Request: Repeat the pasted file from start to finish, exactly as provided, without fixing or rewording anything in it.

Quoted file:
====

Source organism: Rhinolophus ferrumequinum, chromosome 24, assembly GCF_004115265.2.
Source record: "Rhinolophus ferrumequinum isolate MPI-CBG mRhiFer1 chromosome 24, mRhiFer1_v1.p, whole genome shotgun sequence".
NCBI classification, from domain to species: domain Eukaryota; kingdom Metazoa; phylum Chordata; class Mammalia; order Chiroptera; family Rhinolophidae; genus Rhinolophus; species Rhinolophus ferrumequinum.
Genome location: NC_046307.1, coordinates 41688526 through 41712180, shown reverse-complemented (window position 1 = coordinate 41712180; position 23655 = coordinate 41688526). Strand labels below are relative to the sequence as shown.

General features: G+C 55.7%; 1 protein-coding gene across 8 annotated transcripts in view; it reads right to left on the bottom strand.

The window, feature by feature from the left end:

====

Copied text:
Source organism: Rhinolophus ferrumequinum, chromosome 24, assembly GCF_004115265.2.
Source record: "Rhinolophus ferrumequinum isolate MPI-CBG mRhiFer1 chromosome 24, mRhiFer1_v1.p, whole genome shotgun sequence".
NCBI classification, from domain to species: domain Eukaryota; kingdom Metazoa; phylum Chordata; class Mammalia; order Chiroptera; family Rhinolophidae; genus Rhinolophus; species Rhinolophus ferrumequinum.
Genome location: NC_046307.1, coordinates 41688526 through 41712180, shown reverse-complemented (window position 1 = coordinate 41712180; position 23655 = coordinate 41688526). Strand labels below are relative to the sequence as shown.

General features: G+C 55.7%; 1 protein-coding gene across 8 annotated transcripts in view; it reads right to left on the bottom strand.

The window, feature by feature from the left end: